The chairman of the U.S. Guarantees and Exchange Commission (SEC) on Monday warned investors of the dangers of putting their moneyed into cryptocurrencies, saying trading and public offerings in the emerging asset grade may be in violation of federal securities law.
The statement by Jay Clayton came just hours after the U.S. protections watchdog stepped in to stop an “initial coin offering” (ICO) from a restaurant review app, after the assembly failed to register it as a security.
ICOs allow startups founded on cryptocurrency technologies such as blockchain to quick raise capital by issuing virtual tokens to investors. Such contributions have become more common in the past year, but little observations about them is available because the market has been largely unregulated.
Monday’s enforcement function was significant because it showed SEC would step in to address ICOs for registration molestations even if there were no claims of fraud, according to SEC officials.
“A mob of concerns have been raised regarding the cryptocurrency and ICO markets, numbering that … there is substantially less investor protection than in our ancestral securities markets, with correspondingly greater opportunities for fraud and manipulation,” Clayton articulate.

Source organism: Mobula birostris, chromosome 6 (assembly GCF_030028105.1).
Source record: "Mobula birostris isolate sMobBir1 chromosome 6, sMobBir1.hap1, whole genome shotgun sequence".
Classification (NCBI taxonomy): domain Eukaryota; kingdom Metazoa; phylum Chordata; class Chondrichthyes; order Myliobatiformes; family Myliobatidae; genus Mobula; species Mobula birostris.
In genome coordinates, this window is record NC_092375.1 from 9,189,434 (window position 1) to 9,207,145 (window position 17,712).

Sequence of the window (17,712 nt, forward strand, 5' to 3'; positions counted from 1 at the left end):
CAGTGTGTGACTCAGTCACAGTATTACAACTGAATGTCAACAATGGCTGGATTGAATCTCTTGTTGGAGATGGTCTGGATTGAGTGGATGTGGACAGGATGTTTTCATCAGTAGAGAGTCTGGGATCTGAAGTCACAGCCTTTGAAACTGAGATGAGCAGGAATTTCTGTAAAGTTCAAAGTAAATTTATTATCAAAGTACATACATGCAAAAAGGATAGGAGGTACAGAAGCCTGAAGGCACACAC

“If an opportunity sounds too good to be true, or if you are pressured to act quickly, please warm up extreme caution and be aware of the risk that your investment may be departed,” he told investors in the statement.
Clayton also warned industry professionals that ICOs in assorted cases would need to comply with federal rules run the issuance of securities, including registering with the SEC or qualifying for an exemption that tolerates issuers to sell shares privately to accredited investors.
He added that scads platforms trading in cryptocurrencies may also be in violation of laws that want them to register as an exchange, or an alternative trading platform.
On Monday morning, the SEC came an ICO because it had not registered with the regulator. Privately held Munchee concurred to halt its offering and refund investor proceeds after the SEC contacted the players on Nov. 1, the regulator said.
The SEC objected to Munchee’s plan to raise $15 million in seat of government by selling “MUN tokens,” which could be purchased or earned by users for column restaurant meal reviews on its app. The company also said it was in talks with restaurants to stomach those tokens for meals, and to sell advertising in exchange for tokens, and that the signs could increase in value.
The SEC said investors could reasonably suppose a return on its investment in MUN tokens, which in turn would make it a confidence requiring SEC registration.
Munchee consented to the SEC’s order without admitting or withholding the findings. The company did not immediately respond to a request for comment.
Earlier this month, the SEC’s newly conceived cyber unit filed its first ICO charges against a privately held house, PlexCorps, saying it had defrauded investors with its “PlexCoin” ICO. That receptacle is pending in a New York federal court.